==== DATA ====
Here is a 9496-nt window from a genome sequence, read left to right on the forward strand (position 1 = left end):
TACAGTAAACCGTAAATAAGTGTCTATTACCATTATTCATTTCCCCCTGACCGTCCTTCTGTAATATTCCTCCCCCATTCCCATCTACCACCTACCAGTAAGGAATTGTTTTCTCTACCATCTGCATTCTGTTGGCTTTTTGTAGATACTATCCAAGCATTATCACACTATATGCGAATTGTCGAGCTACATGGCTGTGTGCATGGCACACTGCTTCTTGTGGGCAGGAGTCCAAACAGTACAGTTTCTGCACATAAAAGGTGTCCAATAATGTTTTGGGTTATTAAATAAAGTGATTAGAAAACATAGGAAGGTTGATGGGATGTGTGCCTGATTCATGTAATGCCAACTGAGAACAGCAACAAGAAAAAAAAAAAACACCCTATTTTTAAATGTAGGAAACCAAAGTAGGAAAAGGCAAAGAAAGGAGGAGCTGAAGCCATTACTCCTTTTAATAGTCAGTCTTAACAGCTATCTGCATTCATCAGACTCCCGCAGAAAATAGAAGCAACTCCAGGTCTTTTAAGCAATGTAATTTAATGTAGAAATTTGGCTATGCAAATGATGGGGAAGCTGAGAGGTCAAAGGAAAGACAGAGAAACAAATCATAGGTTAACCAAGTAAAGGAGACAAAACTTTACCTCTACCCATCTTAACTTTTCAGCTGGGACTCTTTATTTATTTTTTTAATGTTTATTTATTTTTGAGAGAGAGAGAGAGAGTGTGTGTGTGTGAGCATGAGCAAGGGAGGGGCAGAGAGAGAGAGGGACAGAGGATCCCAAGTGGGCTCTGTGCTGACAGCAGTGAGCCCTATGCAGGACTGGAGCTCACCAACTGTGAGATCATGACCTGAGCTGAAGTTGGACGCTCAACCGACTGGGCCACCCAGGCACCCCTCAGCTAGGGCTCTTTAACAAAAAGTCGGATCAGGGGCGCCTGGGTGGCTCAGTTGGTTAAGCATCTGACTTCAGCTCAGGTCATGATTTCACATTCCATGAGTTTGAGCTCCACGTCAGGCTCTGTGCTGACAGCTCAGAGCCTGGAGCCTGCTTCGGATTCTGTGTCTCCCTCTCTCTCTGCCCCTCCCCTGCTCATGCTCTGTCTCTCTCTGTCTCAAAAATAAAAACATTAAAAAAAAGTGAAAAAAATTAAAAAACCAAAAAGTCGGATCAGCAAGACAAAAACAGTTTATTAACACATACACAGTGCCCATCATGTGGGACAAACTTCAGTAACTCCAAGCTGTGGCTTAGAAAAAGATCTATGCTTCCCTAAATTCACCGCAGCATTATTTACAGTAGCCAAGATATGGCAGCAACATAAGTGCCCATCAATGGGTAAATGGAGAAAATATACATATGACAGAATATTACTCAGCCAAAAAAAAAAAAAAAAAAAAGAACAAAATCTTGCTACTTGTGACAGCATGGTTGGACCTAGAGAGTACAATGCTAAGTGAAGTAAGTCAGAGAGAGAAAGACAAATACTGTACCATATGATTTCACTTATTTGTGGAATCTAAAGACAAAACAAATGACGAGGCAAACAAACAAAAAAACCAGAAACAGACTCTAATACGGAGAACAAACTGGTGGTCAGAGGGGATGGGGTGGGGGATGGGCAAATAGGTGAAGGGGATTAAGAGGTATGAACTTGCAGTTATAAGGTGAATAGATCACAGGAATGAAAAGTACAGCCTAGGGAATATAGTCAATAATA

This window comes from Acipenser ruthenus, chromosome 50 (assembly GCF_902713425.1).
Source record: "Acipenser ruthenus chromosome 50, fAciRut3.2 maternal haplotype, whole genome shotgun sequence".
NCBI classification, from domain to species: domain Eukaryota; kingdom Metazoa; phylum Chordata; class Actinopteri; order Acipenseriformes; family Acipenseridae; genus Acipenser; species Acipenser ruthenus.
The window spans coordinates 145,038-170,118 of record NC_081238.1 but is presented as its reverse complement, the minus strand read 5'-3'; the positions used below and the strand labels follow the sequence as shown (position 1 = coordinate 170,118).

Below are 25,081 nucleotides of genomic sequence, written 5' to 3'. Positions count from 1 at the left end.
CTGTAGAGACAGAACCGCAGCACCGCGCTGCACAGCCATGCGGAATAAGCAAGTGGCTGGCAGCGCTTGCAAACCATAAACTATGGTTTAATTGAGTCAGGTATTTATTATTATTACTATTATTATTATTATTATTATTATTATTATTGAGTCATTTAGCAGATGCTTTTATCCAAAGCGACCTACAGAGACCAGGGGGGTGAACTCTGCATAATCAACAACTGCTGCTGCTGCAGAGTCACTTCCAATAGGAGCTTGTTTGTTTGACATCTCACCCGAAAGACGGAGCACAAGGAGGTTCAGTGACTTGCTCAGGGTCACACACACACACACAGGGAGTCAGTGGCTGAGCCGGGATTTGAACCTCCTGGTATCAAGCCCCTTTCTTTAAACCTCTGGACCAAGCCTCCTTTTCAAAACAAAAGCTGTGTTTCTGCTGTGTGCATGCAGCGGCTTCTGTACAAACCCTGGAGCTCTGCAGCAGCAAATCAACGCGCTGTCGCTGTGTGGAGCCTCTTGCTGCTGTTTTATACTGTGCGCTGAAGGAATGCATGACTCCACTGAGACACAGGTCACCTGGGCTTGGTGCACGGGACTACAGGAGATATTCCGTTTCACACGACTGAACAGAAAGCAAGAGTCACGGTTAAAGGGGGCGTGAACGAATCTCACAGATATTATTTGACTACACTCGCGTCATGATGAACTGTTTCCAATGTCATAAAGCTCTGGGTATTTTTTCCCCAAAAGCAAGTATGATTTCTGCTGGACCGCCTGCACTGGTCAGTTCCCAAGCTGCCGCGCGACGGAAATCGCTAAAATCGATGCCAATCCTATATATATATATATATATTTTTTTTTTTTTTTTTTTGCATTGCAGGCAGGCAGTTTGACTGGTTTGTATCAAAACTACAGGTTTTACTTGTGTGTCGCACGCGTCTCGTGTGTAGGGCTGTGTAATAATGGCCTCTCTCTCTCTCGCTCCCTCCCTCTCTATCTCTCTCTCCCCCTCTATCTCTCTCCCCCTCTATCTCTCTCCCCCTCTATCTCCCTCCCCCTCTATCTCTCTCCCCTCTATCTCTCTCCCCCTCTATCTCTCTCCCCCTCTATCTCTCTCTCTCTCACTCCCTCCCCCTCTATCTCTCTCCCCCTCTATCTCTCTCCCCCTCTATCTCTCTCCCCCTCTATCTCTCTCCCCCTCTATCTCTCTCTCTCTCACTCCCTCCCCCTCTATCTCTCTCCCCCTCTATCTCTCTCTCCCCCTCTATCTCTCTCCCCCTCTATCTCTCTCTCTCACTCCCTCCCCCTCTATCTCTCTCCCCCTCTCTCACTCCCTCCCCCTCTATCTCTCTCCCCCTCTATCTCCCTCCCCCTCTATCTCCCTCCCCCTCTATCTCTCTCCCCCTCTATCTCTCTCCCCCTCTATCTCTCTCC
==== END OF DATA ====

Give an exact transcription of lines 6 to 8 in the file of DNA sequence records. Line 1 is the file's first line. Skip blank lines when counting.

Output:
The window spans coordinates 145,038-170,118 of record NC_081238.1 but is presented as its reverse complement, the minus strand read 5'-3'; the positions used below and the strand labels follow the sequence as shown (position 1 = coordinate 170,118).

Below are 25,081 nucleotides of genomic sequence, written 5' to 3'. Positions count from 1 at the left end.
CTGTAGAGACAGAACCGCAGCACCGCGCTGCACAGCCATGCGGAATAAGCAAGTGGCTGGCAGCGCTTGCAAACCATAAACTATGGTTTAATTGAGTCAGGTATTTATTATTATTACTATTATTATTATTATTATTATTATTATTATTGAGTCATTTAGCAGATGCTTTTATCCAAAGCGACCTACAGAGACCAGGGGGGTGAACTCTGCATAATCAACAACTGCTGCTGCTGCAGAGTCACTTCCAATAGGAGCTTGTTTGTTTGACATCTCACCCGAAAGACGGAGCACAAGGAGGTTCAGTGACTTGCTCAGGGTCACACACACACACACAGGGAGTCAGTGGCTGAGCCGGGATTTGAACCTCCTGGTATCAAGCCCCTTTCTTTAAACCTCTGGACCAAGCCTCCTTTTCAAAACAAAAGCTGTGTTTCTGCTGTGTGCATGCAGCGGCTTCTGTACAAACCCTGGAGCTCTGCAGCAGCAAATCAACGCGCTGTCGCTGTGTGGAGCCTCTTGCTGCTGTTTTATACTGTGCGCTGAAGGAATGCATGACTCCACTGAGACACAGGTCACCTGGGCTTGGTGCACGGGACTACAGGAGATATTCCGTTTCACACGACTGAACAGAAAGCAAGAGTCACGGTTAAAGGGGGCGTGAACGAATCTCACAGATATTATTTGACTACACTCGCGTCATGATGAACTGTTTCCAATGTCATAAAGCTCTGGGTATTTTTTCCCCAAAAGCAAGTATGATTTCTGCTGGACCGCCTGCACTGGTCAGTTCCCAAGCTGCCGCGCGACGGAAATCGCTAAAATCGATGCCAATCCTATATATATATATATATATTTTTTTTTTTTTTTTTTTGCATTGCAGGCAGGCAGTTTGACTGGTTTGTATCAAAACTACAGGTTTTACTTGTGTGTCGCACGCGTCTCGTGTGTAGGGCTGTGTAATAATGGCCTCTCTCTCTCTCGCTCCCTCCCTCTCTATCTCTCTCTCCCCCTCTATCTCTCTCCCCCTCTATCTCTCTCCCCCTCTATCTCCCTCCCCCTCTATCTCTCTCCCCTCTATCTCTCTCCCCCTCTATCTCTCTCCCCCTCTATCTCTCTCTCTCTCACTCCCTCCCCCTCTATCTCTCTCCCCCTCTATCTCTCTCCCCCTCTATCTCTCTCCCCCTCTATCTCTCTCCCCCTCTATCTCTCTCTCTCTCACTCCCTCCCCCTCTATCTCTCTCCCCCTCTATCTCTCTCTCCCCCTCTATCTCTCTCCCCCTCTATCTCTCTCTCTCACTCCCTCCCCCTCTATCTCTCTCCCCCTCTCTCACTCCCTCCCCCTCTATCTCTCTCCCCCTCTATCTCCCTCCCCCTCTATCTCCCTCCCCCTCTATCTCTCTCCCCCTCTATCTCTCTCCCCCTCTATCTCTCTCC